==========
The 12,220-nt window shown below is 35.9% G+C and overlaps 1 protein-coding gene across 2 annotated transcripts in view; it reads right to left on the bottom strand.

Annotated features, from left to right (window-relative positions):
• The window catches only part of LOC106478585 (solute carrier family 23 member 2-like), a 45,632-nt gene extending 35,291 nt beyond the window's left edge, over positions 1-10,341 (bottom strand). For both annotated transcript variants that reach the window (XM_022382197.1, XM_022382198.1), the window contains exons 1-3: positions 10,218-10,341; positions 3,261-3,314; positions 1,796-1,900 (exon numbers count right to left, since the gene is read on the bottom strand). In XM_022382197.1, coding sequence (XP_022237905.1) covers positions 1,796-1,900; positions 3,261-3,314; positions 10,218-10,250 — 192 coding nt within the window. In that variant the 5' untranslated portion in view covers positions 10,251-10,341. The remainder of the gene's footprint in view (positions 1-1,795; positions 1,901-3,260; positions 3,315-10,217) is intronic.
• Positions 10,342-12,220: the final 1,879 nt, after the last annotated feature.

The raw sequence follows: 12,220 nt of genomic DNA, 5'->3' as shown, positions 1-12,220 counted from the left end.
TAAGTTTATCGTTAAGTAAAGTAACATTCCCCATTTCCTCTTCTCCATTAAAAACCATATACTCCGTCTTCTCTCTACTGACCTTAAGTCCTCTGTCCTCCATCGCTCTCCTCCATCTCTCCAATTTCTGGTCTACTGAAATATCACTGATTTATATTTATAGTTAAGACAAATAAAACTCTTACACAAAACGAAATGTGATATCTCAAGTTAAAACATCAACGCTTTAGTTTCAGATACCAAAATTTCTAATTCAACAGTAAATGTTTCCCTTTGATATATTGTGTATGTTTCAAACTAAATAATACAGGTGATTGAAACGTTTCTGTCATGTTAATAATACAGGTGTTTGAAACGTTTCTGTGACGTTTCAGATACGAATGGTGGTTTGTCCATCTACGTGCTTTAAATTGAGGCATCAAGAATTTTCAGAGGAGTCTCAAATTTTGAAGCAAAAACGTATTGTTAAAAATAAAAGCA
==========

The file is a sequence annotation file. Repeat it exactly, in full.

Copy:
The 12,220-nt window shown below is 35.9% G+C and overlaps 1 protein-coding gene across 2 annotated transcripts in view; it reads right to left on the bottom strand.

Annotated features, from left to right (window-relative positions):
• The window catches only part of LOC106478585 (solute carrier family 23 member 2-like), a 45,632-nt gene extending 35,291 nt beyond the window's left edge, over positions 1-10,341 (bottom strand). For both annotated transcript variants that reach the window (XM_022382197.1, XM_022382198.1), the window contains exons 1-3: positions 10,218-10,341; positions 3,261-3,314; positions 1,796-1,900 (exon numbers count right to left, since the gene is read on the bottom strand). In XM_022382197.1, coding sequence (XP_022237905.1) covers positions 1,796-1,900; positions 3,261-3,314; positions 10,218-10,250 — 192 coding nt within the window. In that variant the 5' untranslated portion in view covers positions 10,251-10,341. The remainder of the gene's footprint in view (positions 1-1,795; positions 1,901-3,260; positions 3,315-10,217) is intronic.
• Positions 10,342-12,220: the final 1,879 nt, after the last annotated feature.

The raw sequence follows: 12,220 nt of genomic DNA, 5'->3' as shown, positions 1-12,220 counted from the left end.
TAAGTTTATCGTTAAGTAAAGTAACATTCCCCATTTCCTCTTCTCCATTAAAAACCATATACTCCGTCTTCTCTCTACTGACCTTAAGTCCTCTGTCCTCCATCGCTCTCCTCCATCTCTCCAATTTCTGGTCTACTGAAATATCACTGATTTATATTTATAGTTAAGACAAATAAAACTCTTACACAAAACGAAATGTGATATCTCAAGTTAAAACATCAACGCTTTAGTTTCAGATACCAAAATTTCTAATTCAACAGTAAATGTTTCCCTTTGATATATTGTGTATGTTTCAAACTAAATAATACAGGTGATTGAAACGTTTCTGTCATGTTAATAATACAGGTGTTTGAAACGTTTCTGTGACGTTTCAGATACGAATGGTGGTTTGTCCATCTACGTGCTTTAAATTGAGGCATCAAGAATTTTCAGAGGAGTCTCAAATTTTGAAGCAAAAACGTATTGTTAAAAATAAAAGCA